Defense can take a lot away from this one
Four Bills fumbles, three INTs are forced
ORCHARD PARK, N.Y. — The Buffalo Bills, with so little to be pleased about in recent years, gave the Western New York economy an unanticipated boost yesterday by expanding the local culinary choices beyond the standard fare of spicy chicken wings and beef-on-weck sandwiches.
The downtrodden, stonefingered sons of Ralph Wilson cooked up no fewer than seven turnovers and served ’em up with McDonald’s-like proficiency all afternoon in New England’s 34-3 victory. It was a season high in takeaways for the Patriots, who increased their total ratio this season to plus-27.
“It’s a big confidence boost to any defense to get those turnovers,’’ said safety Patrick Chung, who made New England’s first interception of the day, ultimately leading to a 24-3 lead going into the half. “It’s all hand in hand. We make those plays to get the ball back to the offense, and they put the points on the board. That’s how it’s supposed to work.’’
The Bills committed a pair of turnovers in the first half, added a handful more over the final 30 minutes, and in the end had to be both relieved and embarrassed they had played their last home game of 2010. What a way to go out, in a hail of fumbles (4) and interceptions (3), leading to New England rattling off 34 consecutive points and claiming a 15th straight victory over the Western New Yorkers.
“Certainly, ball possession and turnovers were a huge factor,’’ said Patriots coach Bill Belichick. “Our guys did a pretty easy job taking care of it [on offense], and fortunately our guys were able to get a few on the other end and capitalized on those.’’
Belichick has preached error-free football since the day he arrived in Foxborough and his 2010 Patriots have been nearly perfect in their seven-game winning streak. The Bills, though, rarely were on the right side of protecting or managing the ball, turning the afternoon into a comedy of errors that brought bellyaches rather than belly laughs from the chilled crowd of 68,281.
The fifth of the Bills’ faux pas had former Harvard quarterback Ryan Fitzpatrick scampering out of trouble for an impressive 15-yard gain, only to crash into his own blocker on the right sideline and fumble to the Patriots’ Eric Moore.
“How do we keep it going?’’ said Patriots linebacker Tully Banta-Cain. “Well, hey, the opportunities have to keep presenting themselves and then we have to take advantage of it. I mean, if the chance is there to get the ball, you have to get it. That’s our thing — to get the ball back to our offense.’’
The first three of the takeaways mattered most, the Patriots each time cashing in for touchdowns, using those gifts to increase the score to 14-3, then 24-3, and finally 31-3.
Linebacker Gary Guyton forced the first turnover, nailing Fitzpatrick at the New England 20, the ball going free for fellow LB Jerod Mayo to scoop. Nine plays later, Brady connected with Amherst, N.Y., homeboy Rob Gronkowski with an 8-yard TD pass.
Turnover No. 2 went to the alert Chung, who slipped in front of Naaman Roosevelt for the pick with Fitzpatrick firing out of the shotgun from his 38.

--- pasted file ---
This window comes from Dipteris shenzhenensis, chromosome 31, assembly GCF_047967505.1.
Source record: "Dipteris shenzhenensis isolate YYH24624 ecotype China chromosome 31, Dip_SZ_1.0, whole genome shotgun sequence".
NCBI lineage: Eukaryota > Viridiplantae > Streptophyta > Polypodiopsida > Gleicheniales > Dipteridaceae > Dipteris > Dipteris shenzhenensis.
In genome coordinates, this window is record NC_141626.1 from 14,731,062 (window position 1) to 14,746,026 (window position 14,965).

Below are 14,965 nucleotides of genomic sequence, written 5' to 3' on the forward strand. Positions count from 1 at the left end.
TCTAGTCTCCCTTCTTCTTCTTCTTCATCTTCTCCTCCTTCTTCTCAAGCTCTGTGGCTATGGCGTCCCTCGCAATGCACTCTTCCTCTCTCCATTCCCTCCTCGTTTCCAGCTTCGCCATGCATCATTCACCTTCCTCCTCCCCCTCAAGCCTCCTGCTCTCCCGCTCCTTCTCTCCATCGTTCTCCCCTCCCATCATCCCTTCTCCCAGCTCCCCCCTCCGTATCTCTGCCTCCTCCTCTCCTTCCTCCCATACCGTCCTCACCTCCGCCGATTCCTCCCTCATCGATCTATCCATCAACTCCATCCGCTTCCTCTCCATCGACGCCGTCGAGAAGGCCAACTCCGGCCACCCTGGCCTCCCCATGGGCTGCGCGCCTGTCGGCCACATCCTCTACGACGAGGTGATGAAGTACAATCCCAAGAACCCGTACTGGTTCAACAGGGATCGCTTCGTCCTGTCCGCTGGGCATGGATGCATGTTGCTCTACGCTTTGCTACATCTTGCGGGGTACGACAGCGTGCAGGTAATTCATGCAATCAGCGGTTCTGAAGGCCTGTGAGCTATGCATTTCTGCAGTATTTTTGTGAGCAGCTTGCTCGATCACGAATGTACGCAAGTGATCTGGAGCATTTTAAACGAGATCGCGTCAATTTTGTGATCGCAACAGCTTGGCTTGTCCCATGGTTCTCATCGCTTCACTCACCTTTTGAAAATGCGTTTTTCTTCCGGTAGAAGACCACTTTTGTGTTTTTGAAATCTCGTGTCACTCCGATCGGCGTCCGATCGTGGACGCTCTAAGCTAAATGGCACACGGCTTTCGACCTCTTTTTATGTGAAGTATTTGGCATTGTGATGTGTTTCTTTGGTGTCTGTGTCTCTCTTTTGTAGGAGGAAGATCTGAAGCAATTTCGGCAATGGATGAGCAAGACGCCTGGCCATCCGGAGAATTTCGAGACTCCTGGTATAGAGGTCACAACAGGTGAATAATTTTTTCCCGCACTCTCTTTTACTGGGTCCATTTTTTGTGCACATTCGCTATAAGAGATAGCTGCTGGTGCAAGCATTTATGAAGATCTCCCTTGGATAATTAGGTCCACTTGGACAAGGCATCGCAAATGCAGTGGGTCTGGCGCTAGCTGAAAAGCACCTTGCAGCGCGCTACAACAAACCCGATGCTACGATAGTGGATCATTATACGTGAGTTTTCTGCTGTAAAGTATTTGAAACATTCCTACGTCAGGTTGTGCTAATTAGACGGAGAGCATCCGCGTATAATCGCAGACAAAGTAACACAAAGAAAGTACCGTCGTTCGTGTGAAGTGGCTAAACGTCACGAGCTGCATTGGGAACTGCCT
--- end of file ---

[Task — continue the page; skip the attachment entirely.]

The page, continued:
“We’re just out there, individuals doing our work,’’ said Chung. “On that one, that was just pressure on him that forced the throw — nothing to do with me, really. Give all the credit there to the guys who put the pressure on him. I just caught the ball.’’
Soft-serve turnover No. 3, in the opening minutes of the third quarter, had the alert Jarrad Page jumping in front of intended target Steve Johnson for a pick at the Buffalo 21. To add salt to the disastrous recipe, Bills guard Chad Rinehart was caught for a chop block, setting up the Patriots at the 11. Three plays later, Brady again connected with Gronkowski for an 8-yard TD toss and the damage stood at 31-3 with 11:27 to go in the quarter.
“I think my days playing baseball helped me on that catch a little,’’ said Page, thinking back to his time as a shortstop and center fielder. “It was one of the balls that I turned and the ball was just right there . . . a little low, too.’’
According to Banta-Cain, the talk on the sideline was how the New England offense doesn’t beat itself, a stark contrast to the Buffalo implosion.
“Those guys don’t fumble, those guys don’t give up the ball,’’ said Banta-Cain, recalling the chatter. “That’s a great credit to our offense. Staying on the field and not turning the ball over, and giving us chances on defense to go out and turn the ball over and give it back to them — a hand-in-hand thing.’’
All in all a tough day, said Bills running back C.J. Spiller, who matched Fitzpatrick fumble for fumble (two each) on the turnover manufacturing line.
“You can’t win any games turning the ball over,’’ said Spiller. “Probably the worst game I ever played . . . putting the ball on the ground three times, losing two of them, putting the team in bad situations.’’
Turn out the lights, the misery soon will be over for the 4-11 Bills. There turned out to be no treat in their turnovers.
“Everybody on the whole team,’’ said Bills coach Chan Gailey, handing out the blame for the many mistakes. “All of us take the blame for that.’’